The AIDC notes with great concern, the third secretive loan agreement that President Cyril Ramaphosa has signed on behalf of South Africa in Egypt. This follows the Glasgow deal struck in 2021. The ongoing lack of transparency and accountability by our government regarding these loans that will amount to $8.5 billion is unacceptable. We know little about the terms and conditions, duration, interest rates etc of these deals. There was no mention or focus on this deal in the MTBPS 2022. What changed recently that prevented the Executive from at least informing Parliament?
We now have the third foreign loan signed in a short time. This one is from France and Germany and amounts to €600 million (currently R10,6 billion). South Africa also received a $497 million World Bank loan in October to repurpose the Kumati coal fire plant. In January, the government had already taken a $750 million loan from the World Bank anchored in a joint ‘Country Partnership Framework’ that dictates the austerity policy of the Treasury.
Less than 3% of the $8.5 billion climate finance deal being offered to South Africa come in the form of grants, the rest being concessional loan, commercial loans and investment guarantees.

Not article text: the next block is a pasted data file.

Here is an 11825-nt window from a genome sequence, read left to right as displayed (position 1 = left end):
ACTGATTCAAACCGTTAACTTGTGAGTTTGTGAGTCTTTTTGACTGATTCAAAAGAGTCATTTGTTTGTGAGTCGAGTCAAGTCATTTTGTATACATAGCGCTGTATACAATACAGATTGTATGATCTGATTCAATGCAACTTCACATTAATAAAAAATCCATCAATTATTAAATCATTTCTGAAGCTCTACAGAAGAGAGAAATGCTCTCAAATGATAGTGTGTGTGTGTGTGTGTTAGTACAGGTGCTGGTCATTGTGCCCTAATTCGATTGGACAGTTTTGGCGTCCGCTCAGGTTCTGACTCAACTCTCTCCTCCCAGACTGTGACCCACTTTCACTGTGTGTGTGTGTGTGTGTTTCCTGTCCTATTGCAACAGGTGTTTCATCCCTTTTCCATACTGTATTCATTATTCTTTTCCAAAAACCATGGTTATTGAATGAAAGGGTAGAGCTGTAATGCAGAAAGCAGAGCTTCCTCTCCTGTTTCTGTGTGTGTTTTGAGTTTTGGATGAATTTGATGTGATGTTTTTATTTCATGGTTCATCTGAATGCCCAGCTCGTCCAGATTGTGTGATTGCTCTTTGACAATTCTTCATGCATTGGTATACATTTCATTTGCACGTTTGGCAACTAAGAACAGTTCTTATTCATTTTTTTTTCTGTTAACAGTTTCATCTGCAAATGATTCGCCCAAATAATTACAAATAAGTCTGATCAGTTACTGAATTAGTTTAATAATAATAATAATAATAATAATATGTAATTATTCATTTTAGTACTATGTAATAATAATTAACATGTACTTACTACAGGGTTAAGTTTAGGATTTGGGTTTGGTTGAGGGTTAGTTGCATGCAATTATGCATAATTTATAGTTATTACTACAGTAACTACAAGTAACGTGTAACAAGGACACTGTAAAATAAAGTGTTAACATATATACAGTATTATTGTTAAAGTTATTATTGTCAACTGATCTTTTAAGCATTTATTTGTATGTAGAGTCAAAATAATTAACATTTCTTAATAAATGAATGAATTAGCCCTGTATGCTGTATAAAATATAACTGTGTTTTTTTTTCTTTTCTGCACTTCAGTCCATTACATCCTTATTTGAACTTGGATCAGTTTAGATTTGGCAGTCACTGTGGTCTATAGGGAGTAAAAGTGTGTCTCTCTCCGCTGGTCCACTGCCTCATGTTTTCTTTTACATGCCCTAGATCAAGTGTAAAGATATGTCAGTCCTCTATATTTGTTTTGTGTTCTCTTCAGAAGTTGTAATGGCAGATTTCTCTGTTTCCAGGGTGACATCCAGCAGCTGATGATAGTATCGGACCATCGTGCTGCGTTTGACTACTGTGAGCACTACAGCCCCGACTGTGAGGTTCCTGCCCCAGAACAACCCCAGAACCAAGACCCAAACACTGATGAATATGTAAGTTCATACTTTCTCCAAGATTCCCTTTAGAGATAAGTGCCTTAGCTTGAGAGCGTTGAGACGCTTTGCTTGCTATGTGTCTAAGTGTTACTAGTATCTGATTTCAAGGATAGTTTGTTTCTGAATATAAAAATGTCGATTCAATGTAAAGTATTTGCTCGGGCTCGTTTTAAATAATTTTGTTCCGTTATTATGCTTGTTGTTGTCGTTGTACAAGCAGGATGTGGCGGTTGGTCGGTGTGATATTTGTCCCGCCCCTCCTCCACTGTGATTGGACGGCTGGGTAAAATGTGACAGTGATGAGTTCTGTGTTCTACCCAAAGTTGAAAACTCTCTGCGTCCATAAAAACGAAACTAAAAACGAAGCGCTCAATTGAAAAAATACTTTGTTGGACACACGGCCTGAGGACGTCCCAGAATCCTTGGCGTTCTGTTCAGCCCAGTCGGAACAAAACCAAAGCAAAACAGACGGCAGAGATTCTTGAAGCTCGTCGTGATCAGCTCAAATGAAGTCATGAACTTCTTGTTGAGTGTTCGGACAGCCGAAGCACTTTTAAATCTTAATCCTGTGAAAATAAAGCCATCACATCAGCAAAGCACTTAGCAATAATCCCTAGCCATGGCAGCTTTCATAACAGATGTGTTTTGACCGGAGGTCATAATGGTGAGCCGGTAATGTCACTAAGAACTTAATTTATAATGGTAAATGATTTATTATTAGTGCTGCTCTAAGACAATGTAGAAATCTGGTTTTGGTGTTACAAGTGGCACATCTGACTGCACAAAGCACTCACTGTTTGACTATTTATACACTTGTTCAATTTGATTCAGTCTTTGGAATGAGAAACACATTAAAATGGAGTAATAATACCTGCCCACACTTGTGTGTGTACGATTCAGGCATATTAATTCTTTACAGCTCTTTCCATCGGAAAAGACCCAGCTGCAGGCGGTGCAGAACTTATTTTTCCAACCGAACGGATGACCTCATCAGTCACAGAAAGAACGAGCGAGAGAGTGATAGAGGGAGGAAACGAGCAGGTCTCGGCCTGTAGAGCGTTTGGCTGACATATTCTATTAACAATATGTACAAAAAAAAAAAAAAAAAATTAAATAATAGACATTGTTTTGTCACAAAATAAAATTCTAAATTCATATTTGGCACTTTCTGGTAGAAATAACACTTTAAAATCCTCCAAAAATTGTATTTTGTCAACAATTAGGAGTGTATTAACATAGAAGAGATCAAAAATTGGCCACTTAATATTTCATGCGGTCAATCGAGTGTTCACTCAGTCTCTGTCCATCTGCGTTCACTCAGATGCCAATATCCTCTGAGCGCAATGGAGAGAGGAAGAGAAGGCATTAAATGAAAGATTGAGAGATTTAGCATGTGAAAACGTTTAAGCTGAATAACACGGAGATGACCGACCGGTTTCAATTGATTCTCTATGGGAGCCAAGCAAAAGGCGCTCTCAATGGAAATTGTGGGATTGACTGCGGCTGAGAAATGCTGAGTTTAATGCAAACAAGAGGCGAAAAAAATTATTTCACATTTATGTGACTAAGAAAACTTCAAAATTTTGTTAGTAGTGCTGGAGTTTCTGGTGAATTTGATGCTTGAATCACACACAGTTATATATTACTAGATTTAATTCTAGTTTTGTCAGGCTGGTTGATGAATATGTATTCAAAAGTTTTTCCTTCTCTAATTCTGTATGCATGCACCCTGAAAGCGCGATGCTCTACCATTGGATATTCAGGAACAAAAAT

The alleged purpose of the new loan is to assist South Africa’s transition to a low-carbon economy and increase the production and provision of renewable energy. In reality, the Just Energy Transition partnership and the Glasgow deal are a means to advance the increased privatisation of SA’s energy sector, surrendering the country’s energy sovereignty to the dictates of the market.
Moreover, the increase in debt denominated in foreign currency by the government, State Owned Enterprises (SOEs) and private corporations is a serious concern. In June, South Africa had a $170 billion large foreign debt according to the Reserve Bank. We can anticipate more expensive repayments and debt service costs if the rand depreciates in value relative to the dollar. More budget cuts for health, education and social development expenditures, are the government’s go-to instrument. SA debt levels are already being used as the reason to justify the harshest austerity in post-Apartheid South Africa.
We should prioritise borrowing domestically to invest in a transition to a low-carbon economy. The Government Employees Pension Fund (GEPF) with more than R2.3 trillion in accumulated reserves is well placed in this regard. It can redirect large levels of speculative investment in the JSE into more sustainable investment in the real economy towards re-industrialising the South African economy.
This can ensure that we combat climate change and address mass structural unemployment. We also can raise additional resources by increasing the progressivity of the South African tax framework.
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